MARTIN Ward is ready to rise a level and fight for a major title.
Ward has suffered frustration after frustration in 2012, with the postponement of a number of proposed title openings.
The 24-year-old had been lined up for an English bantamweight championship contest in St Helens in March and then at the Dave Garside and Phil Jeffries-promoted show at Houghton-le-Spring on Sunday.
Neither came off and nor did an International Masters contest.
In the end he had to settle for a 10-round international match with George Gachechiladze, stopping the Georgian after two minutes, 15 seconds of the eighth.
“I think I deserve a title shot, I’ve done my apprenticeship,” Ward told SportMail.
“I’ve beaten all they’ve wanted me to beat.
“I want to fight the best fighters in the world and I believe I can do that.
“I really do feel I can mix it with the best.
“I’m not saying I’ll beat them but I know I can share the ring with the top boxers
“All I want is a chance to see if I’m as good as I think I am.”
Ward is capable of turning on the quality, as he proved by beating seasoned championship campaigner Ian Napa over 10 entertaining rounds at the Stadium of Light last July and South Africa’s Michael Ramabeletsa at Houghton in September.
He has won his last three inside the distance, a sequence which compares very favourably with one stoppage success in his first 13 appearances.
But Sunday’s win was one of his least convincing displays.
Yes, the finish was clinical – a peach of a right to the left side of Gachechiladze’s body – but the fluency, so often the Ward trademark, only made fleeting appearances.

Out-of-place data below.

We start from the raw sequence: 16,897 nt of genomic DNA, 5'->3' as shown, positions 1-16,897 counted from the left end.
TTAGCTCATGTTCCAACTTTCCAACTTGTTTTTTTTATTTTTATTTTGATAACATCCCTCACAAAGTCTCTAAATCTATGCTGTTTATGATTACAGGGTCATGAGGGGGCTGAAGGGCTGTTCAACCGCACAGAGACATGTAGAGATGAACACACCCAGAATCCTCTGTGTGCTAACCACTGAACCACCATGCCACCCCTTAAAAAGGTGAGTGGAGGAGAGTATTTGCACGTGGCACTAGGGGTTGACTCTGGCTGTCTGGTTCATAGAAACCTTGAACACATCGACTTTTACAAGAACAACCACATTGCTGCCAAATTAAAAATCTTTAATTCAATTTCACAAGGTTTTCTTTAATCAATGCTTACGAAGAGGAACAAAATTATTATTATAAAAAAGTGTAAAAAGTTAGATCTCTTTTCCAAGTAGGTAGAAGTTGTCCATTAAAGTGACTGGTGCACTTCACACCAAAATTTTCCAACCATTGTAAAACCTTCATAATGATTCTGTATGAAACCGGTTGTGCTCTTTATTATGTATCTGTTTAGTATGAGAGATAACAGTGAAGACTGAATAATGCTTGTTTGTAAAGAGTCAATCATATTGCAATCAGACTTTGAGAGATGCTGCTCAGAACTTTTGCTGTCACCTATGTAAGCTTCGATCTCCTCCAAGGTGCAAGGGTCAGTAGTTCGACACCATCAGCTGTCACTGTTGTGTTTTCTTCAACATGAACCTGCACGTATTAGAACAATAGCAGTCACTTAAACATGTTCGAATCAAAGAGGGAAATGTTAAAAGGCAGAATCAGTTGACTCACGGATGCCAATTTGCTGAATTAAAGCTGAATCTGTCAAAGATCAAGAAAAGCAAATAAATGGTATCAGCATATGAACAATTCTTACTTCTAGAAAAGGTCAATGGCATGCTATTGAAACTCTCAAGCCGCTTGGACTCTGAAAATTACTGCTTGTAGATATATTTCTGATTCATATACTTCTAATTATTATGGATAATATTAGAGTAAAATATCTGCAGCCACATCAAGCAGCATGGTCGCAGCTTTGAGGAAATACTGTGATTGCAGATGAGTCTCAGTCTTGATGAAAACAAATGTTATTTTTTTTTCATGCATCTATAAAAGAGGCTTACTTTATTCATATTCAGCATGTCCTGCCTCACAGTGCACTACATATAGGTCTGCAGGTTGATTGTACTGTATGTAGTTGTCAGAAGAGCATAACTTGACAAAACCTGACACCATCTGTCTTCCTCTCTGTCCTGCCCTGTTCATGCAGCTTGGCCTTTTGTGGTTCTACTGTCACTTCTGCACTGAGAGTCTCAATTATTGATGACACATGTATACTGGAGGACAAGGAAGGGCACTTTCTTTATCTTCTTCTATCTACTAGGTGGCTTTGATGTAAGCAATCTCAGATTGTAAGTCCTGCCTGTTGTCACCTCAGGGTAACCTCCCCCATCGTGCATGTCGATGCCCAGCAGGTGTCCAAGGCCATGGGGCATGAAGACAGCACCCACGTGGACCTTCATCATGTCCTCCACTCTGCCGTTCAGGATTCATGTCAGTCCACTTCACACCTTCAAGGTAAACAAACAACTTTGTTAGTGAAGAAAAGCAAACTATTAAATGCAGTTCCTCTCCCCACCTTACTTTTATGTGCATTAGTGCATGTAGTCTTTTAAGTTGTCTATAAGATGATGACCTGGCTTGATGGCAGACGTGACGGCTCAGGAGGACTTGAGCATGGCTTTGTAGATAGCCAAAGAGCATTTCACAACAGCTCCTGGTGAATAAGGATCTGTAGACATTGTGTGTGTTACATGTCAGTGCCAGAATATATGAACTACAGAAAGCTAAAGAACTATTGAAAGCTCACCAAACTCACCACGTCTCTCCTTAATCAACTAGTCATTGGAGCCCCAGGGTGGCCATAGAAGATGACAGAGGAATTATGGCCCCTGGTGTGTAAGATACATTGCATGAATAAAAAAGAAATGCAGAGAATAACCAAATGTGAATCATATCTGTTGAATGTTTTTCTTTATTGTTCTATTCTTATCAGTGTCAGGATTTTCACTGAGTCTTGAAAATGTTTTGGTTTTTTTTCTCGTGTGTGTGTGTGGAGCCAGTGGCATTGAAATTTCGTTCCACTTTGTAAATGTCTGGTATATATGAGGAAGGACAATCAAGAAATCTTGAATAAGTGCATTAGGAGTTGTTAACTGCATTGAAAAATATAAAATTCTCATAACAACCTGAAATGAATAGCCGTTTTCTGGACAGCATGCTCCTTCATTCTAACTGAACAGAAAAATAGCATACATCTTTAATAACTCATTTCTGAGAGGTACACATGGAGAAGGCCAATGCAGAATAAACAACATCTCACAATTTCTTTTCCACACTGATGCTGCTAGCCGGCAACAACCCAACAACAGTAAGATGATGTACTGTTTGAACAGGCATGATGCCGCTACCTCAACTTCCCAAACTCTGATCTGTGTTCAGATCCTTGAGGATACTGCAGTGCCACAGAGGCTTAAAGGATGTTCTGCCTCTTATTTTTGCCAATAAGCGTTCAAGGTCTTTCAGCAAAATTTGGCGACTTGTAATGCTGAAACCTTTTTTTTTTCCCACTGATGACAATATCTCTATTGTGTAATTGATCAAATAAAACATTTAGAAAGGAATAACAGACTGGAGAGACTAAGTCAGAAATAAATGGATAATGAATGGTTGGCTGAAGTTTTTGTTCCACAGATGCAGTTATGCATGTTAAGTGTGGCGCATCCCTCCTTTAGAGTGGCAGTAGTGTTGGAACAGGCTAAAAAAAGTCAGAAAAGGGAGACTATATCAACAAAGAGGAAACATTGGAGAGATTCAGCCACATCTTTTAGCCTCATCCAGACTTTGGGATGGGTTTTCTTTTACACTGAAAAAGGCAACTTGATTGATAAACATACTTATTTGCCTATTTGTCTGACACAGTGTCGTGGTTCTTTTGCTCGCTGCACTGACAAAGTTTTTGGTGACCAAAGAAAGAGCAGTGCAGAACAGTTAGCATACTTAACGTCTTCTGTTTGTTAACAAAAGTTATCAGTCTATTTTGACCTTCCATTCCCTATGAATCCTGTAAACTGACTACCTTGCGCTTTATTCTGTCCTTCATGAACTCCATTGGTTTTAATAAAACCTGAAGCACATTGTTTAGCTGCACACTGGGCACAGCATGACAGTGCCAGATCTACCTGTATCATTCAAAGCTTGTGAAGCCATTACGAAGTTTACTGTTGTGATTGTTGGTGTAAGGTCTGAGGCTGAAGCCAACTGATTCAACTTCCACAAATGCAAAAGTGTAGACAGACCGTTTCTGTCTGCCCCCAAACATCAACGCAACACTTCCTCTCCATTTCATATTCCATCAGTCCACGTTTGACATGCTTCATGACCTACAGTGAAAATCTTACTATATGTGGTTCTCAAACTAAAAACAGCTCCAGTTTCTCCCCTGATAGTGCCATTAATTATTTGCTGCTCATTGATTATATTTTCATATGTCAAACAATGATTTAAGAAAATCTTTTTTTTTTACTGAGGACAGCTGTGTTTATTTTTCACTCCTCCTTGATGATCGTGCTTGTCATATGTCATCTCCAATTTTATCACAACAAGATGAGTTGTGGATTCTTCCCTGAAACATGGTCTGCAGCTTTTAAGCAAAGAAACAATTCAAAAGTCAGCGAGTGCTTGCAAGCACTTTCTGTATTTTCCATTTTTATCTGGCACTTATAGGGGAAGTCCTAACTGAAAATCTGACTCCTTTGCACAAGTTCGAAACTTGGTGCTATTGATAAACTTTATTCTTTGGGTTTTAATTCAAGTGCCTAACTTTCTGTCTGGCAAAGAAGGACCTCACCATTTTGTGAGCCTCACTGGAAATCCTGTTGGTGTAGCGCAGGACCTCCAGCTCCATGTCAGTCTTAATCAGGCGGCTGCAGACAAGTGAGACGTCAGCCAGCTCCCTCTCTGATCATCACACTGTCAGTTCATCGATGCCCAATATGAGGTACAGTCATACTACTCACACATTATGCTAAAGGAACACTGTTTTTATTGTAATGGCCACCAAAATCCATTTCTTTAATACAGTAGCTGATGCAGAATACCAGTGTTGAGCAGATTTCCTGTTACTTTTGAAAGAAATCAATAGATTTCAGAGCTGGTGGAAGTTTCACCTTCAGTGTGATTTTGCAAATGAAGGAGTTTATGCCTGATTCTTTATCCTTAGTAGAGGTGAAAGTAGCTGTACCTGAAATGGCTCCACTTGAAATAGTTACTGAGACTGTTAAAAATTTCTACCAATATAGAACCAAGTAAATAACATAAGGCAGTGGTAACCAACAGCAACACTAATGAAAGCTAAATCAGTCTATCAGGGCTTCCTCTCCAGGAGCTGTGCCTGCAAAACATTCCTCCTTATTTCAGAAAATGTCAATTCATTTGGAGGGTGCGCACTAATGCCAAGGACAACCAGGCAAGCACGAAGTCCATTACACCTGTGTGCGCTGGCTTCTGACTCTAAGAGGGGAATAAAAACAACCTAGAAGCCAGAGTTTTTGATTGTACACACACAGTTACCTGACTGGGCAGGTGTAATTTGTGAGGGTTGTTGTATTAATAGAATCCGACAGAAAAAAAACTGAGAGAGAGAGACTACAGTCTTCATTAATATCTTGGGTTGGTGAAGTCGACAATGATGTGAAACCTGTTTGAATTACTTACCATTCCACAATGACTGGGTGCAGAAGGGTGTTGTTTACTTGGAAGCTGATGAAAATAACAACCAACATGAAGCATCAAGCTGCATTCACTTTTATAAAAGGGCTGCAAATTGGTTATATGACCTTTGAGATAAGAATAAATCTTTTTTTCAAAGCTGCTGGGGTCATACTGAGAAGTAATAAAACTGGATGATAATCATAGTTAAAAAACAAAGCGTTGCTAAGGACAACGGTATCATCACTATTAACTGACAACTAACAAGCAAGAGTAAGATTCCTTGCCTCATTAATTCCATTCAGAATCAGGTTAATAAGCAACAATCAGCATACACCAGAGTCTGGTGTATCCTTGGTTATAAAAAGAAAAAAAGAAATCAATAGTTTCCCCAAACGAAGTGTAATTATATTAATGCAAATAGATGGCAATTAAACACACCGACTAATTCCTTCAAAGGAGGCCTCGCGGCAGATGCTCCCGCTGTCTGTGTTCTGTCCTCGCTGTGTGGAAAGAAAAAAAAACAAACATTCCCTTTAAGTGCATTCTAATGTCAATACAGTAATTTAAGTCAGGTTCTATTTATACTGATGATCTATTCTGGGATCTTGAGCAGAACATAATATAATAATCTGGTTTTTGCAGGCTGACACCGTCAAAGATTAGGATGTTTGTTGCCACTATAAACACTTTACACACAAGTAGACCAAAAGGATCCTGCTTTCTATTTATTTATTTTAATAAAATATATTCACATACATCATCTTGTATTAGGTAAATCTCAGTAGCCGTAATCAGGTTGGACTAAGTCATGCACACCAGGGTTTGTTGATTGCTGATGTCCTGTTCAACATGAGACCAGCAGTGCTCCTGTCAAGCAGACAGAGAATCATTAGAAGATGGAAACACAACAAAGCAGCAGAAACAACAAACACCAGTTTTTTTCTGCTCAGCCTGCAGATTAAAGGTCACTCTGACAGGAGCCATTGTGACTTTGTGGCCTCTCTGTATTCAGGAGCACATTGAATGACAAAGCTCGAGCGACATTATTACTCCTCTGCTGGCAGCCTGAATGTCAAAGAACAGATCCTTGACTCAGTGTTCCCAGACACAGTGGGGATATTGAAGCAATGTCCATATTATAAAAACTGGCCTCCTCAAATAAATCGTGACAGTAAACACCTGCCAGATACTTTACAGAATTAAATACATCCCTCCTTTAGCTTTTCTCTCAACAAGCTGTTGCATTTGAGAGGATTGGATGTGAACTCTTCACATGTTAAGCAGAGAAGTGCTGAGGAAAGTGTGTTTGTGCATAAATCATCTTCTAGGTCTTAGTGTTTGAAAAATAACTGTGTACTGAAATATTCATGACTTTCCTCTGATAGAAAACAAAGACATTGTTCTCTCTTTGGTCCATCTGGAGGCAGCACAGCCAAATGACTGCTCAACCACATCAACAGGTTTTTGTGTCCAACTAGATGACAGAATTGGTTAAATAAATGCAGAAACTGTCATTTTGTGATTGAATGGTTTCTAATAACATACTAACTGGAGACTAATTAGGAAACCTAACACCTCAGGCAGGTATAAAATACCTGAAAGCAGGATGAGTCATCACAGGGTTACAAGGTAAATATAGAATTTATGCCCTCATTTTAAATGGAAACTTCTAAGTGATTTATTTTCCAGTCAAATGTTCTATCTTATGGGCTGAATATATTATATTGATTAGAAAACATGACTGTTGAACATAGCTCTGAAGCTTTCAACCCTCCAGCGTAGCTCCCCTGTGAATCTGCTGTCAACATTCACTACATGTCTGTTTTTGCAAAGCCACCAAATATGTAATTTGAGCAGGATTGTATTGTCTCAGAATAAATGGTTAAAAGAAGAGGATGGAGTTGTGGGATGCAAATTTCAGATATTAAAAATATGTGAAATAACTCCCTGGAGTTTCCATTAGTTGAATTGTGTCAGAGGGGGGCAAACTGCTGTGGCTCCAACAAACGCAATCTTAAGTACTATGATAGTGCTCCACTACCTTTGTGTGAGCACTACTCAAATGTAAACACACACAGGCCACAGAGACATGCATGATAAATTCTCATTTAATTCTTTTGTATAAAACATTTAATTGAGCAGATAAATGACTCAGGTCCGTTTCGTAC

Instead, he too often found himself rattled by the direct and spoiling tactics of the 25-year-old from eastern Europe.
While he was never in any danger of losing, or being hurt, he was put out of his stride by Gachechiladze who threw a large volume of punches.
And the gifted West Rainton boxer says Sunday’s fight has been a timely kick to the rear of his sparkly blue shorts.
“Boxing the best fighters will bring out the best in me,” he said.
“When I was training to fight George I wasn’t worried about him, I never had the nerves a fighter should have.
“May be that was why I was slow out of the blocks and he caught me more than I’d normally expect to be caught.
“But once I was switched on I pulled it off. And I showed on Sunday that I can mix it as well as box,
“I’m not a one-trick pony who can just stand there and box, I can do everything and in one respect it was nice on Sunday to be able to show that.
“That’s what I needed, to know that every fight is not going to be a walk in the park where I can be my usual flashy self and look good.”
Ward explained he responded to a few well chosen words from Fannan between rounds.
“Neil said I’d given George no respect and he was right,” explained the boxer.
“It was wrong of me, I knew what a good tough fight he’d given Craig Lyon over six rounds.
“He was running at me, grabbing and spoiling and I couldn’t be my usual flashy self.
“Don’t get me wrong I still got off some lovely shots and the punch that finished it was a beautiful right to the body.
“But I was overdoing it early on, looking for big shots instead of just letting them come.
“I totally trust Neil and what he says.
“I was too ragged in round seven and he just said ‘pick your shots and when the gap’s there, then dig it in.
“In the eighth that gap came and the end was spectacular, most bantamweights would have gone down from that.”